17 Things I have Learned in 17 Years

NOTE: October is Down Syndrome Awareness Month

Emir, Eliana and Ayelen

An OSERS Guest Blog post by Eliana Tardio, a mother with two children with Down syndrome. She also wrote a Guest Blog about her and her children in October 2016.

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17 years ago, I was blessed to give birth to my first child, Emir. He was diagnosed in utero with Down syndrome but it was not until the moment that I held him in my arms that I realized one of the most powerful truths I share with new parents of kids with Down syndrome: He was simply perfect, and even though, I tried really hard to see the syndrome, all I was able to see was the most beautiful child of the world: my child.

Life is an unexpected ride for everyone but for some of us, it is even more unpredictable. Three years later and hoping to have the regular experience of expecting a child without doubt and anxiety, my ex-husband and I committed to a new pregnancy. We did everything right and as suggested by the doctors. The genetic test predicted a very low 5% of probability of having a second child with the same condition, and so we decided it was time to give Emir a brother or sister.

Eliana and AyelenIn 2007, my daughter Ayelen was born. Strong, beautiful, and with her eyes wide open. The only unexpected thing was that she was also born with Down syndrome. I can’t lie about it. I was completely destroyed at the moment, and I couldn’t avoid the typical question: why me, and even worse, why me again? Why my children?

It’s been 17 and 14 years respectively and I have not only have answered that question to myself but I have grown along with my children to help many families find their own answers. Mine is attached to a mission that I have learned to embrace and celebrate: a commitment to remind people that a diagnosis doesn’t define a person and that a person is a person first and always. Having two children with the same condition, all that I can say about Down syndrome is that it is undoubtedly a part of who they are that doesn’t define them. I raise a sweet and charismatic gentleman and a powerful and strong young girl. Both are completely different as individuals, both incredible alike and different like everyone else.

Inspired in all these years, below are 17 lessons year by year:

  1. Accept with love and patience your feelings as a parent as you grow along with your child.
  2. Their own time is perfect. Let go of absurd expectations and standards. Enjoy!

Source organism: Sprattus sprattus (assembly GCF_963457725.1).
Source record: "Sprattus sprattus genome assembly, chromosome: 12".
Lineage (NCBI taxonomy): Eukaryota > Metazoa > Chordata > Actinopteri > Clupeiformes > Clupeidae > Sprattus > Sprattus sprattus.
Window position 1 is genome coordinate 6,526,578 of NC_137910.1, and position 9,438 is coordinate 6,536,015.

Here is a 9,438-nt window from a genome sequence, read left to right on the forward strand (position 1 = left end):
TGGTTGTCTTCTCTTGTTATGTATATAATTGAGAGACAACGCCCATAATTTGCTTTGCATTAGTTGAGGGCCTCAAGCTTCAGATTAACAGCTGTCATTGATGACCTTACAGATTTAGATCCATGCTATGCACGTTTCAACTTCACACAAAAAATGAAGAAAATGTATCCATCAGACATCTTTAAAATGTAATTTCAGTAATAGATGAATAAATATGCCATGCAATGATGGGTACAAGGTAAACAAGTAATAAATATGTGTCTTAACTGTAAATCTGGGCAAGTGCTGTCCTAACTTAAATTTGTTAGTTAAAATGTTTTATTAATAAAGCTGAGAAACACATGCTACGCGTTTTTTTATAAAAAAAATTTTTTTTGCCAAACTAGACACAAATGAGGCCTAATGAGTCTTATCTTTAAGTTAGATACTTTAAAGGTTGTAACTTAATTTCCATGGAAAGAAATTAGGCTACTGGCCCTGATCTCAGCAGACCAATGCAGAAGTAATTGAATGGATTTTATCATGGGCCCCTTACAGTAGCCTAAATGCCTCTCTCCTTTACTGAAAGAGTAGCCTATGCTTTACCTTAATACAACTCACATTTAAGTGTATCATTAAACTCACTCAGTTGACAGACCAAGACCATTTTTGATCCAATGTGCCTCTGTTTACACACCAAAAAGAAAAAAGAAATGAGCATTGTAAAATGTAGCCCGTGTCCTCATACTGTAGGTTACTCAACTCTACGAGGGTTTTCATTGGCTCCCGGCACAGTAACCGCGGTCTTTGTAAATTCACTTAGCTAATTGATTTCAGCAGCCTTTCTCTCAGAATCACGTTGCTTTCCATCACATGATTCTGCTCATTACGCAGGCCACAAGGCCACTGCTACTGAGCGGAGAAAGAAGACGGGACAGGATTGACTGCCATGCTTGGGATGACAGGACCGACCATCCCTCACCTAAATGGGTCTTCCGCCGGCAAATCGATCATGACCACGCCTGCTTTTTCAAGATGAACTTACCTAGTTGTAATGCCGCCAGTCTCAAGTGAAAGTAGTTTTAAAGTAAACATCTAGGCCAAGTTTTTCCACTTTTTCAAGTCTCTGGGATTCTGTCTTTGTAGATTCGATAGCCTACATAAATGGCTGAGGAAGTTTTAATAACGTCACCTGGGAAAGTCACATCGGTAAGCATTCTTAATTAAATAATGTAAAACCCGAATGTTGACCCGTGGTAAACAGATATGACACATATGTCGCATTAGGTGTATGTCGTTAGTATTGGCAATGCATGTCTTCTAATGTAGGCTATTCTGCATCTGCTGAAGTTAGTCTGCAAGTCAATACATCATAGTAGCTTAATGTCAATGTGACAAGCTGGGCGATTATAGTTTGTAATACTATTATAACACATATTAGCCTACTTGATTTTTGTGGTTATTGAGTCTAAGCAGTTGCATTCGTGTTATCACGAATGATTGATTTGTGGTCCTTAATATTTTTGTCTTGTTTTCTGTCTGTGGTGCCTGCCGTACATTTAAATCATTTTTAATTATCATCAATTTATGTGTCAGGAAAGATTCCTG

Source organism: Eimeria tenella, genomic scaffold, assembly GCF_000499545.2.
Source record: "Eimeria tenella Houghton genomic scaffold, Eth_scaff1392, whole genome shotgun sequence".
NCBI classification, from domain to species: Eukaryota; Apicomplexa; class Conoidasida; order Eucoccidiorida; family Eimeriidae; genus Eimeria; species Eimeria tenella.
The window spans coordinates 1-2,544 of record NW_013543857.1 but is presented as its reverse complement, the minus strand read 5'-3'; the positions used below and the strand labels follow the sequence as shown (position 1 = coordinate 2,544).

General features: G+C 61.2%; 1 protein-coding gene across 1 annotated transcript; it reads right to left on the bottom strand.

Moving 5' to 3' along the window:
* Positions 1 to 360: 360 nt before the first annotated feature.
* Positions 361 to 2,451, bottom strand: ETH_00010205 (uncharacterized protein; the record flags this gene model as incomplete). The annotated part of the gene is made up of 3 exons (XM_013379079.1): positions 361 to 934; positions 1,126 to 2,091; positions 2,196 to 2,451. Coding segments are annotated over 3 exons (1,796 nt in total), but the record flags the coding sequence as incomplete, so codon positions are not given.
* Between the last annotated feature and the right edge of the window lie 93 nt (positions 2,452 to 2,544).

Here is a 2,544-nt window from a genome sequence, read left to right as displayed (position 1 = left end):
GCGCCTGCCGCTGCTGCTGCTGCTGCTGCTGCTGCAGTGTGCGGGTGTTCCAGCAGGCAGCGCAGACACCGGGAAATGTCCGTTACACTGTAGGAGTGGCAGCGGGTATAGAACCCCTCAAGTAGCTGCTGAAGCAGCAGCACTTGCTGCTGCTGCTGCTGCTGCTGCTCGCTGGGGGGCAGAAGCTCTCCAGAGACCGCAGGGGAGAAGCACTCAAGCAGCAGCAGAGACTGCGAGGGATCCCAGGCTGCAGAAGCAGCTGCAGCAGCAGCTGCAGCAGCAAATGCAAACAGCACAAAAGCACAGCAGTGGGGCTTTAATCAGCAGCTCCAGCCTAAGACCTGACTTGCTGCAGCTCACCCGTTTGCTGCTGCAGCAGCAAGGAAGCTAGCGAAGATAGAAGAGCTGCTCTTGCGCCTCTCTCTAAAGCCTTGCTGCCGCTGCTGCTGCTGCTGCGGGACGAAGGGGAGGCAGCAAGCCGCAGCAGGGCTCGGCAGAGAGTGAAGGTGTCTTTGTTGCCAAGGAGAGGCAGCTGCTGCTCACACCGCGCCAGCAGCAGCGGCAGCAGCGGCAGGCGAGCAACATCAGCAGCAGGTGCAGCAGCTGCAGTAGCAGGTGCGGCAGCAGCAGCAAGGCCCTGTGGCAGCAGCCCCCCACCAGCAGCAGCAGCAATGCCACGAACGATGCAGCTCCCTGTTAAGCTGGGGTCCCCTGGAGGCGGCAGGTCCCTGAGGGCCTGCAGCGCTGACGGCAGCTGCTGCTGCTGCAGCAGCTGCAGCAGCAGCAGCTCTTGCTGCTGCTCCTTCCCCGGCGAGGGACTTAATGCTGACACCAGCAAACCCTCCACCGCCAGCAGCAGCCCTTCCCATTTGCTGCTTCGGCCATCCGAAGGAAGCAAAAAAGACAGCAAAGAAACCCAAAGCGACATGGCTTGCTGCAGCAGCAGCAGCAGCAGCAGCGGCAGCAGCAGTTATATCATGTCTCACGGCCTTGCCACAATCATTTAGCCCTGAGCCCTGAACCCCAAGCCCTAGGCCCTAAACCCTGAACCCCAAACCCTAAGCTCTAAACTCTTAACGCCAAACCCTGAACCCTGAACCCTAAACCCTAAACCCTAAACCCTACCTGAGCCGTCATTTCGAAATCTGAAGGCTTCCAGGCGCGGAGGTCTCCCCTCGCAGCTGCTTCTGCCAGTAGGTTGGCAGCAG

3. Time to get ready for your child’s first transition. Be sure to send to school the best possible version of your child as you learn and understand how to be your own best version in your role as a parent and advocate.
  4. You are not alone. Take advantage of the resources available for you and your family. Get excited about learning more about your child’s right to a free appropriate education.
  5. Dream big and start learning about inclusion. Yes, inclusion is possible and necessary!
  6. Your child doesn’t need to be like anyone else to be amazing. Focus on your child as an individual and learn to communicate effectively so everybody remembers that.
  7. Focus on progress! It’s ok to feel anxious and get confused sometimes, but it’s necessary to stand up and keep fighting out of love.
  8. Surround yourself with positive people that can see the ability in the disability. Disability is always going to be a part of the equation, but the ability is the biggest piece and is right there, waiting to be uncovered and strengthened.
  9. As life keeps advancing, things don’t get easier but you will get stronger.
  10. When you start to feel comfortable, a new transition shakes your boat. Time to focus as you keep learning about middle school.
  11. That giant school looks like a monster. I know! I have been there twice, and all I can say is that with the right allies, that monster is going to become another opportunity for your child to grow and conquer.
  12. Empower your children to use their own voices. Regardless of your child’s ability to talk or express his or her ideas, your child has a right to have a voice. Work with your team on finding ways to make it happen.
  13. Is your child a teenager already? Time flies. Be sure to treat your child as the person he or she is, a teenager with needs, confusion, and going through a difficult time like any other child his or her age.
  14. Teenage years bring their own challenges and you may find yourself lost or desperate about some of them. Rely on the wisdom of other families who have gone through the same experience. Be honest, ask questions, and look for support.
  15. How are you doing? Yes, you! It applies since day one but is just a reminder that you are important, and you deserve love, compassion, and patience.
  16. Children don’t ask for permission to grow. Be sure you enjoy every single day. They are not small children anymore.
  17. It’s simply amazing to look back to realize how fear turned into contentment, strength, and passion for inclusion and diversity.

The best part of this. You can do it too!

Ayelen, Eliana and Emir

Blog articles provide insights on the activities of schools, programs, grantees, and other education stakeholders to promote continuing discussion of educational innovation and reform. Articles do not endorse any educational product, service, curriculum or pedagogy.

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